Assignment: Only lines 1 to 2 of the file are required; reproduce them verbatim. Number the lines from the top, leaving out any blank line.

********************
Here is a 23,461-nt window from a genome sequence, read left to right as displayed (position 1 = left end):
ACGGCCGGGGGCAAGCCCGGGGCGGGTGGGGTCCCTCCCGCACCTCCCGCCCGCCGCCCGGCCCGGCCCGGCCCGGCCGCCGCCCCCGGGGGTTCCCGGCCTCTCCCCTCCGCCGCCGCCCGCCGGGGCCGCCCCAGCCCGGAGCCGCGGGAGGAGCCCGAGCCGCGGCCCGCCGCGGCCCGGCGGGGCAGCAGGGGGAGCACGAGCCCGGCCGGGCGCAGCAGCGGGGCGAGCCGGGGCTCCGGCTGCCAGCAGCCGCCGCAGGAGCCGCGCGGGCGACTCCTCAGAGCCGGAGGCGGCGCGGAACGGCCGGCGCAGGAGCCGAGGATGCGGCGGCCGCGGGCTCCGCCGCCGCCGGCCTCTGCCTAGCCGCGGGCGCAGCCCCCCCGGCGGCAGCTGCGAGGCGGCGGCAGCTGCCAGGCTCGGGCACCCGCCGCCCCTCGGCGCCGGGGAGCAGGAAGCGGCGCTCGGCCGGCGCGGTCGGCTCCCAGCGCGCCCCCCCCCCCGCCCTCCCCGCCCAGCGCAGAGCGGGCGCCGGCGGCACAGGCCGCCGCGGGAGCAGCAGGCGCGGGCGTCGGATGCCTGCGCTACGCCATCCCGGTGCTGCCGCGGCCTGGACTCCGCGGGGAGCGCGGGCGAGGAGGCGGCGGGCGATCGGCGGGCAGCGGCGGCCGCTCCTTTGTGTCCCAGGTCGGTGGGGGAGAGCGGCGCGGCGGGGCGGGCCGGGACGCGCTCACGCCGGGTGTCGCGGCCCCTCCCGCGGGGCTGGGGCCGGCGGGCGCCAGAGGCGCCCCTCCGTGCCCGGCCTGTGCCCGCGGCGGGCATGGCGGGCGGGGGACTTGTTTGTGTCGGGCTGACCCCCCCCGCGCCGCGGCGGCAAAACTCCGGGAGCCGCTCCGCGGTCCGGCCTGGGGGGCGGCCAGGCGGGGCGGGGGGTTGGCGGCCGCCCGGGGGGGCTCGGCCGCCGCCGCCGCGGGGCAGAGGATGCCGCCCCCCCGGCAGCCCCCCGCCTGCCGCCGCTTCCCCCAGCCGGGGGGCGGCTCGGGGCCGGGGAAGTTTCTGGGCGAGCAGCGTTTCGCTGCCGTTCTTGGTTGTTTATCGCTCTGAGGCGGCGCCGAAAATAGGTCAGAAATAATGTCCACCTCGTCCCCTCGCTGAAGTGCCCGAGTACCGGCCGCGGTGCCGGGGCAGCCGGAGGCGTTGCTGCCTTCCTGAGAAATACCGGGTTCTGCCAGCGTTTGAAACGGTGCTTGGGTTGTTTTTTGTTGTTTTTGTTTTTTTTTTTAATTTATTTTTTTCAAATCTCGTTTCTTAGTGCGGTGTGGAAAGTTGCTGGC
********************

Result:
Here is a 23,461-nt window from a genome sequence, read left to right as displayed (position 1 = left end):
ACGGCCGGGGGCAAGCCCGGGGCGGGTGGGGTCCCTCCCGCACCTCCCGCCCGCCGCCCGGCCCGGCCCGGCCCGGCCGCCGCCCCCGGGGGTTCCCGGCCTCTCCCCTCCGCCGCCGCCCGCCGGGGCCGCCCCAGCCCGGAGCCGCGGGAGGAGCCCGAGCCGCGGCCCGCCGCGGCCCGGCGGGGCAGCAGGGGGAGCACGAGCCCGGCCGGGCGCAGCAGCGGGGCGAGCCGGGGCTCCGGCTGCCAGCAGCCGCCGCAGGAGCCGCGCGGGCGACTCCTCAGAGCCGGAGGCGGCGCGGAACGGCCGGCGCAGGAGCCGAGGATGCGGCGGCCGCGGGCTCCGCCGCCGCCGGCCTCTGCCTAGCCGCGGGCGCAGCCCCCCCGGCGGCAGCTGCGAGGCGGCGGCAGCTGCCAGGCTCGGGCACCCGCCGCCCCTCGGCGCCGGGGAGCAGGAAGCGGCGCTCGGCCGGCGCGGTCGGCTCCCAGCGCGCCCCCCCCCCCGCCCTCCCCGCCCAGCGCAGAGCGGGCGCCGGCGGCACAGGCCGCCGCGGGAGCAGCAGGCGCGGGCGTCGGATGCCTGCGCTACGCCATCCCGGTGCTGCCGCGGCCTGGACTCCGCGGGGAGCGCGGGCGAGGAGGCGGCGGGCGATCGGCGGGCAGCGGCGGCCGCTCCTTTGTGTCCCAGGTCGGTGGGGGAGAGCGGCGCGGCGGGGCGGGCCGGGACGCGCTCACGCCGGGTGTCGCGGCCCCTCCCGCGGGGCTGGGGCCGGCGGGCGCCAGAGGCGCCCCTCCGTGCCCGGCCTGTGCCCGCGGCGGGCATGGCGGGCGGGGGACTTGTTTGTGTCGGGCTGACCCCCCCCGCGCCGCGGCGGCAAAACTCCGGGAGCCGCTCCGCGGTCCGGCCTGGGGGGCGGCCAGGCGGGGCGGGGGGTTGGCGGCCGCCCGGGGGGGCTCGGCCGCCGCCGCCGCGGGGCAGAGGATGCCGCCCCCCCGGCAGCCCCCCGCCTGCCGCCGCTTCCCCCAGCCGGGGGGCGGCTCGGGGCCGGGGAAGTTTCTGGGCGAGCAGCGTTTCGCTGCCGTTCTTGGTTGTTTATCGCTCTGAGGCGGCGCCGAAAATAGGTCAGAAATAATGTCCACCTCGTCCCCTCGCTGAAGTGCCCGAGTACCGGCCGCGGTGCCGGGGCAGCCGGAGGCGTTGCTGCCTTCCTGAGAAATACCGGGTTCTGCCAGCGTTTGAAACGGTGCTTGGGTTGTTTTTTGTTGTTTTTGTTTTTTTTTTTAATTTATTTTTTTCAAATCTCGTTTCTTAGTGCGGTGTGGAAAGTTGCTGGC